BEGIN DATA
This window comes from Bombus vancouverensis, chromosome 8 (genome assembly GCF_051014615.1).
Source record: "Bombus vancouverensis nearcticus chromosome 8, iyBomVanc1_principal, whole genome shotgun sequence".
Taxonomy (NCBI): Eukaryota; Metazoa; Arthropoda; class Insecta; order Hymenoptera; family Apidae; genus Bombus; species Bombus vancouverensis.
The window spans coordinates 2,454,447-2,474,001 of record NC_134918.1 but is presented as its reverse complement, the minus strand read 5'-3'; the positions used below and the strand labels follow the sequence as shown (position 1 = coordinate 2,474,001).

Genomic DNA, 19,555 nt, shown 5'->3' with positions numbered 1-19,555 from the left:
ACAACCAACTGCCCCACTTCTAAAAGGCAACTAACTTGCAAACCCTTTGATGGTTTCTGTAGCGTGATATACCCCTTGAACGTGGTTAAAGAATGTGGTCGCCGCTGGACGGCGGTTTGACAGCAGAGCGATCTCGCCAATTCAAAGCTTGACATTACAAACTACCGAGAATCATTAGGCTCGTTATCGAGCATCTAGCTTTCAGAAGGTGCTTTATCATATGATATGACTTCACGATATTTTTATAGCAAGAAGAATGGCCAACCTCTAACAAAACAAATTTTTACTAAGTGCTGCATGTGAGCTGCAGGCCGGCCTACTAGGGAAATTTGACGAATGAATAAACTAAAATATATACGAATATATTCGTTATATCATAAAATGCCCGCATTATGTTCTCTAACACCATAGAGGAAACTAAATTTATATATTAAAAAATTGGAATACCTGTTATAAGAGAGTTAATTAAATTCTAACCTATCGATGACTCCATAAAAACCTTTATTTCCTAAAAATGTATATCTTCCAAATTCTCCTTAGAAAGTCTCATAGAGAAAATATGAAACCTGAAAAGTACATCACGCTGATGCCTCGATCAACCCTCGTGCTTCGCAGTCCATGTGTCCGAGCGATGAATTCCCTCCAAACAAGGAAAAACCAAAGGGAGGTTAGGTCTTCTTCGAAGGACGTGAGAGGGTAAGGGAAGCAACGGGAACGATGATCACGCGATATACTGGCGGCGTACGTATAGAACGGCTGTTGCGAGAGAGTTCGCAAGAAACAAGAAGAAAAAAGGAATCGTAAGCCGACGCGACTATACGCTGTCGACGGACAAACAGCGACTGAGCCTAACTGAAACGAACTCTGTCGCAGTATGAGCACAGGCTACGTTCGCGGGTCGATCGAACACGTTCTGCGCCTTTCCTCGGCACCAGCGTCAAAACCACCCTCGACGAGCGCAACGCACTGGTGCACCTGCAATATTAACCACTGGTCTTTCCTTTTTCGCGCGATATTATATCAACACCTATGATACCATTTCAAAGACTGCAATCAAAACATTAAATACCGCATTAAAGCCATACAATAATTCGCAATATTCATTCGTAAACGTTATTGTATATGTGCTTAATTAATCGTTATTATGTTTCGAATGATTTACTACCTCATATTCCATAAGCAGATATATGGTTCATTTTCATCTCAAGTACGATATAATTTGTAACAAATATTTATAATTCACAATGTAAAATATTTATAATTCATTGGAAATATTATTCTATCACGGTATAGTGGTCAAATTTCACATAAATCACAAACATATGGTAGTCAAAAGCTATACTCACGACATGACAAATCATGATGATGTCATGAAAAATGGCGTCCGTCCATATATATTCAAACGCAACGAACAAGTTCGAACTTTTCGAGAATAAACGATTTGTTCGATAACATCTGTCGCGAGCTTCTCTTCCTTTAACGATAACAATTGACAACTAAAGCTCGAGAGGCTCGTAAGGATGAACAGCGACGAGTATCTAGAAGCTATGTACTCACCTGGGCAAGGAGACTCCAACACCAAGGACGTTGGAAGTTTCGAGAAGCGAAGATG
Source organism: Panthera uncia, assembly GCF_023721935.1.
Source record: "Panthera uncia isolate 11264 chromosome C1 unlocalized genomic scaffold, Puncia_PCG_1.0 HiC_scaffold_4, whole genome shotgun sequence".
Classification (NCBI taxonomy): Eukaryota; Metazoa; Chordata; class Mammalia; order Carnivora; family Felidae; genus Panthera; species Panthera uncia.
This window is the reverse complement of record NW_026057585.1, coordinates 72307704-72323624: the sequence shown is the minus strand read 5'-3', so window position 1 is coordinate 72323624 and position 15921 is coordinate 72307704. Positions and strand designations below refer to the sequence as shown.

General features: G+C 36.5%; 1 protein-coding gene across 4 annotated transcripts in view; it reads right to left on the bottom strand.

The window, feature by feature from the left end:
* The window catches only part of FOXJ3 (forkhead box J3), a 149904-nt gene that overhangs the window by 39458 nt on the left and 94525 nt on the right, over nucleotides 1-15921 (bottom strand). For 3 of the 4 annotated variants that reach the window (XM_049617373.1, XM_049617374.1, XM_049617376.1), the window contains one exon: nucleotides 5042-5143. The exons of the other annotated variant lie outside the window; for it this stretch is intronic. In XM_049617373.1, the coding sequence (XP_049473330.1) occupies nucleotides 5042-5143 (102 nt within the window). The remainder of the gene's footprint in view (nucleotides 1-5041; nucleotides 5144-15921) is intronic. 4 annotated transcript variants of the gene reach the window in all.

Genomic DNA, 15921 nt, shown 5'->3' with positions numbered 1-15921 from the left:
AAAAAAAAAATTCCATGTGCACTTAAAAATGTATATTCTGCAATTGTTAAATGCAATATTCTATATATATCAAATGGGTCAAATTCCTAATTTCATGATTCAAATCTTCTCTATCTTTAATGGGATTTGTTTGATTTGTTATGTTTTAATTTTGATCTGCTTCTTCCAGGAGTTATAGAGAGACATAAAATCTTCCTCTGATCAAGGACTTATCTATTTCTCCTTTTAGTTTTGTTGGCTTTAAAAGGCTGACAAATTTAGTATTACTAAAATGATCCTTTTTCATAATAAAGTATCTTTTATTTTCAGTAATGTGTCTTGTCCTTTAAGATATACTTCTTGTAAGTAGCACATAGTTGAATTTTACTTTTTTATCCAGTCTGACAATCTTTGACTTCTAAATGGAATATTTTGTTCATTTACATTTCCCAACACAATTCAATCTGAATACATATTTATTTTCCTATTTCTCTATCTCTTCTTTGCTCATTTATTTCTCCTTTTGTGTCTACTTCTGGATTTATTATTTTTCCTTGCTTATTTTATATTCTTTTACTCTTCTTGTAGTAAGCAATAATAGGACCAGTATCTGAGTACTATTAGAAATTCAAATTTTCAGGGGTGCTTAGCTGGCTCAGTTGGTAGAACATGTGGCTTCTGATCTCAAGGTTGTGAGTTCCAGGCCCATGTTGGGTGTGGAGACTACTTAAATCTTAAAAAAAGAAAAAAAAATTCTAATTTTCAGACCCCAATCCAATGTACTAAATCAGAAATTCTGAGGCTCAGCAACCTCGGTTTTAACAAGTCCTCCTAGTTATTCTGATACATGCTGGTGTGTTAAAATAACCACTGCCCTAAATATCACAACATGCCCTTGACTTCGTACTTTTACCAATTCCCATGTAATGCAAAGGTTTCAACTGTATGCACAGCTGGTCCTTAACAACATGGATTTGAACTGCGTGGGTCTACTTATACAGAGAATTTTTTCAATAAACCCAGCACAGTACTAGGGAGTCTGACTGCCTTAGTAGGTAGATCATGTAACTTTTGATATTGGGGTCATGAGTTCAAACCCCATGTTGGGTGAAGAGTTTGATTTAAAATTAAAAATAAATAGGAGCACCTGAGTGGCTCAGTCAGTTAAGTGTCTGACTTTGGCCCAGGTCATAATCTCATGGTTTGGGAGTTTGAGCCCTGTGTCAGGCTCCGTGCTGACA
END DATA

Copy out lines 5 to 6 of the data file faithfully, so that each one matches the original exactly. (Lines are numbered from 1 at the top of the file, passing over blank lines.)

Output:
Genomic DNA, 19,555 nt, shown 5'->3' with positions numbered 1-19,555 from the left:
ACAACCAACTGCCCCACTTCTAAAAGGCAACTAACTTGCAAACCCTTTGATGGTTTCTGTAGCGTGATATACCCCTTGAACGTGGTTAAAGAATGTGGTCGCCGCTGGACGGCGGTTTGACAGCAGAGCGATCTCGCCAATTCAAAGCTTGACATTACAAACTACCGAGAATCATTAGGCTCGTTATCGAGCATCTAGCTTTCAGAAGGTGCTTTATCATATGATATGACTTCACGATATTTTTATAGCAAGAAGAATGGCCAACCTCTAACAAAACAAATTTTTACTAAGTGCTGCATGTGAGCTGCAGGCCGGCCTACTAGGGAAATTTGACGAATGAATAAACTAAAATATATACGAATATATTCGTTATATCATAAAATGCCCGCATTATGTTCTCTAACACCATAGAGGAAACTAAATTTATATATTAAAAAATTGGAATACCTGTTATAAGAGAGTTAATTAAATTCTAACCTATCGATGACTCCATAAAAACCTTTATTTCCTAAAAATGTATATCTTCCAAATTCTCCTTAGAAAGTCTCATAGAGAAAATATGAAACCTGAAAAGTACATCACGCTGATGCCTCGATCAACCCTCGTGCTTCGCAGTCCATGTGTCCGAGCGATGAATTCCCTCCAAACAAGGAAAAACCAAAGGGAGGTTAGGTCTTCTTCGAAGGACGTGAGAGGGTAAGGGAAGCAACGGGAACGATGATCACGCGATATACTGGCGGCGTACGTATAGAACGGCTGTTGCGAGAGAGTTCGCAAGAAACAAGAAGAAAAAAGGAATCGTAAGCCGACGCGACTATACGCTGTCGACGGACAAACAGCGACTGAGCCTAACTGAAACGAACTCTGTCGCAGTATGAGCACAGGCTACGTTCGCGGGTCGATCGAACACGTTCTGCGCCTTTCCTCGGCACCAGCGTCAAAACCACCCTCGACGAGCGCAACGCACTGGTGCACCTGCAATATTAACCACTGGTCTTTCCTTTTTCGCGCGATATTATATCAACACCTATGATACCATTTCAAAGACTGCAATCAAAACATTAAATACCGCATTAAAGCCATACAATAATTCGCAATATTCATTCGTAAACGTTATTGTATATGTGCTTAATTAATCGTTATTATGTTTCGAATGATTTACTACCTCATATTCCATAAGCAGATATATGGTTCATTTTCATCTCAAGTACGATATAATTTGTAACAAATATTTATAATTCACAATGTAAAATATTTATAATTCATTGGAAATATTATTCTATCACGGTATAGTGGTCAAATTTCACATAAATCACAAACATATGGTAGTCAAAAGCTATACTCACGACATGACAAATCATGATGATGTCATGAAAAATGGCGTCCGTCCATATATATTCAAACGCAACGAACAAGTTCGAACTTTTCGAGAATAAACGATTTGTTCGATAACATCTGTCGCGAGCTTCTCTTCCTTTAACGATAACAATTGACAACTAAAGCTCGAGAGGCTCGTAAGGATGAACAGCGACGAGTATCTAGAAGCTATGTACTCACCTGGGCAAGGAGACTCCAACACCAAGGACGTTGGAAGTTTCGAGAAGCGAAGATG